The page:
FTC Attempting to Block Microsoft’s $69 Billion Acquisition of Activision Blizzard

Joshua Ramos
Source: Financial Express

The Federal Trade Commission (FTC) has announced its attempt to block Microsoft from its potential acquisition of Activision Blizzard. The agency has cited the proposed deal would be “enabling it to harm competition in high-performance gaming consoles,” in a statement released today

The FTC chair Lina Khan is standing against the proposed $69 billion due to what it would mean for the gaming landscape. Moreover, stating that Microsoft taking control of Activision would allow the Xbox developer “would gain control of top video game franchises.”

FTC Seeking to Block Microsoft Acquisition

There are few video game developers that are as wildly known as Activision Blizzard. The company is behind massively successful gaming franchises like Call of Duty and the Tony Hawk Pro Skater series, which are among the most popular in the industry.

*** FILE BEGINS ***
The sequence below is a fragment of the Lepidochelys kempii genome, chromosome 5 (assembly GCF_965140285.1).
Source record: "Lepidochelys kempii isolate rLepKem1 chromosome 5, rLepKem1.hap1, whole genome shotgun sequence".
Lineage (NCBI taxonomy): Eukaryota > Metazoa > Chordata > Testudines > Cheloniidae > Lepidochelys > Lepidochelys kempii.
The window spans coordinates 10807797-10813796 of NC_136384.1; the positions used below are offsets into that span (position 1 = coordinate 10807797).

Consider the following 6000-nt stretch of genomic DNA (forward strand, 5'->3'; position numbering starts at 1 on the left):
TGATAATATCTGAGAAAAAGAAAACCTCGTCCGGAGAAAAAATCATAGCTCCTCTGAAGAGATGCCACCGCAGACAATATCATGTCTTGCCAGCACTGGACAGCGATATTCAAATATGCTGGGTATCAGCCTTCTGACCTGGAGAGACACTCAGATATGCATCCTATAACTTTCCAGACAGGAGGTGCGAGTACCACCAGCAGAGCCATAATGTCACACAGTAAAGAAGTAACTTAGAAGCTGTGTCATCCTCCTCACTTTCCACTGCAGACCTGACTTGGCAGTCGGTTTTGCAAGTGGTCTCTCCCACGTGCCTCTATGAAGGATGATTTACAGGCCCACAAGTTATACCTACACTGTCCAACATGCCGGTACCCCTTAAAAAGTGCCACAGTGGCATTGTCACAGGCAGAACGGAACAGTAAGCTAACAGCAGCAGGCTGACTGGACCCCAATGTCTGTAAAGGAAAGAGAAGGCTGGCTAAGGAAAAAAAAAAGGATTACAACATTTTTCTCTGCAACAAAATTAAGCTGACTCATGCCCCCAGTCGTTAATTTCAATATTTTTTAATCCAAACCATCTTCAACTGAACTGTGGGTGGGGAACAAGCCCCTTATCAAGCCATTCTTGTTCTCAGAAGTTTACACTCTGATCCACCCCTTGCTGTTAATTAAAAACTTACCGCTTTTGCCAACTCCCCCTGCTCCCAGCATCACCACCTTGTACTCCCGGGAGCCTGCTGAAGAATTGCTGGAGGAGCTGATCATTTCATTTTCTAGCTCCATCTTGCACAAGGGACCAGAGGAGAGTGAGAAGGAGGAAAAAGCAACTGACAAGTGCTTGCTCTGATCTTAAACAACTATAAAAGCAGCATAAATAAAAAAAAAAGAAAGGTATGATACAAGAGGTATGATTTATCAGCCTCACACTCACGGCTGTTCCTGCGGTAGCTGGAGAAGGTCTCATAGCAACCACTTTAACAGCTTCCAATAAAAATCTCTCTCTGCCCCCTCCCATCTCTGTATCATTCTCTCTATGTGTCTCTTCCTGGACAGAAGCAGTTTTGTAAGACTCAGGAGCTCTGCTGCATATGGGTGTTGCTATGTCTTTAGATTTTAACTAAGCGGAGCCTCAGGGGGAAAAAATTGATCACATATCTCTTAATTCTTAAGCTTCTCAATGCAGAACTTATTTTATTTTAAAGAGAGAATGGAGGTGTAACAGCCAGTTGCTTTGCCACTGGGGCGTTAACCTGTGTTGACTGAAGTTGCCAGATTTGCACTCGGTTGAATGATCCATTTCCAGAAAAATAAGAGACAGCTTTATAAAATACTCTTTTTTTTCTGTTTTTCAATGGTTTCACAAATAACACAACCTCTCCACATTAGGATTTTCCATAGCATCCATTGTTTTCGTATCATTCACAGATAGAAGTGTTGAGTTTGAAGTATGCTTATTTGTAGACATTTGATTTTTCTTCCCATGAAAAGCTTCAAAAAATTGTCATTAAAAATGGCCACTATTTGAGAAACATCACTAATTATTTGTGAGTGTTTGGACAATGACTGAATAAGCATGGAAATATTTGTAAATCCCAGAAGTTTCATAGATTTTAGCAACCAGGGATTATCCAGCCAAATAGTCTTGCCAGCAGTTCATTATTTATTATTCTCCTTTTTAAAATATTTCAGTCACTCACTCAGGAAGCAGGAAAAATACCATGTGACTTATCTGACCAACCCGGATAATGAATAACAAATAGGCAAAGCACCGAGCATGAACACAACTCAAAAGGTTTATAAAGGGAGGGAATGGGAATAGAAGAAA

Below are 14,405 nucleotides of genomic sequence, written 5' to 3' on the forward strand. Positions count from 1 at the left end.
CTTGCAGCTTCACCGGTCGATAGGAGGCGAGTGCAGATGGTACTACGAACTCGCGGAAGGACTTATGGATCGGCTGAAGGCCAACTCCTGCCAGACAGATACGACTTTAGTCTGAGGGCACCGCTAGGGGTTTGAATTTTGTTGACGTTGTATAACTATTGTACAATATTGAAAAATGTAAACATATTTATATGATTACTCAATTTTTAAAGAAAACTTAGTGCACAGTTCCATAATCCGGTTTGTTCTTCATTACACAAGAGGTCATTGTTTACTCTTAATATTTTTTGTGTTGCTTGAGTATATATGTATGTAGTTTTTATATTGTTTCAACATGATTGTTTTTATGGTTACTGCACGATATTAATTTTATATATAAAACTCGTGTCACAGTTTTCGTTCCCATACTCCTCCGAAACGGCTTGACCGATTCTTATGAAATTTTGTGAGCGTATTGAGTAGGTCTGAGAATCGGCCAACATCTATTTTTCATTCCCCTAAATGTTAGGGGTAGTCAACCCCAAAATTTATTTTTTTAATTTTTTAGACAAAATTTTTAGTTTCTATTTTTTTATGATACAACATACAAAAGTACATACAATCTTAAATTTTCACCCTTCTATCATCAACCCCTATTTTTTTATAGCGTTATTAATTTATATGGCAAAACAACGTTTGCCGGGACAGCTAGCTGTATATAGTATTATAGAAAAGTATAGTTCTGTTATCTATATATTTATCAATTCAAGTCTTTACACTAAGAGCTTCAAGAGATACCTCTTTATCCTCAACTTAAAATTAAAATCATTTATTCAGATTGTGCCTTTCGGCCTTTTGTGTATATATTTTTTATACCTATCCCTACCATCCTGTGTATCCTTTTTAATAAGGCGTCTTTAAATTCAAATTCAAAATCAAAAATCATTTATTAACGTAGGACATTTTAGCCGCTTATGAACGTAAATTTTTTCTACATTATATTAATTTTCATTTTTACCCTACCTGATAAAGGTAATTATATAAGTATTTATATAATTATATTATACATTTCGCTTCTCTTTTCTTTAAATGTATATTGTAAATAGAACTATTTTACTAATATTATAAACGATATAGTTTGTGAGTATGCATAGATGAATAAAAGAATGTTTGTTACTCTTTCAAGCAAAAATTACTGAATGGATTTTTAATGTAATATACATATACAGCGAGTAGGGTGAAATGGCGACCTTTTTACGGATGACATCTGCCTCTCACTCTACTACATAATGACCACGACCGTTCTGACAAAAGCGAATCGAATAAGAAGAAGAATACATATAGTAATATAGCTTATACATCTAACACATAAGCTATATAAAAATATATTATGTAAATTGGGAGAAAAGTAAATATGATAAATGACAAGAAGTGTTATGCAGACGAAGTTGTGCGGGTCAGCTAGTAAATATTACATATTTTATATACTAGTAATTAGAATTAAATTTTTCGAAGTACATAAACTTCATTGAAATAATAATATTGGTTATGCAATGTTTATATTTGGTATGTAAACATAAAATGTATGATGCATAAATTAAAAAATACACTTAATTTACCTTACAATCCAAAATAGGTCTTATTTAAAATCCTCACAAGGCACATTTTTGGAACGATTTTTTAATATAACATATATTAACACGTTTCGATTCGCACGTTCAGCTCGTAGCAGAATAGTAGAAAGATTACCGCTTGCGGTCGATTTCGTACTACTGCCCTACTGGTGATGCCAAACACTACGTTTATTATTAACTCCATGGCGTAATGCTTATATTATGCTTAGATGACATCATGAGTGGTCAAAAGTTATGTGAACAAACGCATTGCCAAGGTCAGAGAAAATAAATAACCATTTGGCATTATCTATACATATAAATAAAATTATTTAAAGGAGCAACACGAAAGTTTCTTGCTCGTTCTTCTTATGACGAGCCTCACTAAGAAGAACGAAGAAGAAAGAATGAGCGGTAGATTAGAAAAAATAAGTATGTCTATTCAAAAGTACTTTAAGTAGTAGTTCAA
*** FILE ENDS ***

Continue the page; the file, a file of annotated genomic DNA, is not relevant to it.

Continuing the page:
That popularity had it on the receiving end of a lucrative $69 billion acquisition deal by Microsoft. Subsequently, that deal is now in jeopardy due to actions by the Federal Trade Commission. Undoubtedly the largest deal of its kind between Microsoft and Activision is now in a legal fight against the FTC.

Source: Wall Street Journal

An announcement released today by the FTC revealed a complaint they’ve made against Microsoft. Consequently stating the company’s “record of acquiring and using valuable gaming content to suppress competition from rival consoles,” as its basis.

The complaint noted previous acquisitions of ZeniMax as its evidence. The parent company of Bethesda Softworks, the deal gave Microsoft control of massive franchises like Starfield, the Fallout franchise, and the Elder Scrolls franchise.

The deal with ZeniMax gave Microsoft the freedom to make many of these titles — specifically Redfall and Starfield — Microsoft exclusives. Contrary to reported assurances made to European antitrust authorities, according to the FTC report.

Source: Reuters

The director of FTC’s Bureau of Competition, Holly Vedova, noted Microsoft’s history as its biggest predictor of future behavior. “Microsft has already shown that it can and will withhold content from its gaming rivals,” Vedova stated.

Conclusively, remarks were made that, “Today we seek to stop Microsoft from gaining control over a leading independent game studio and using it to harm competition,” the report added.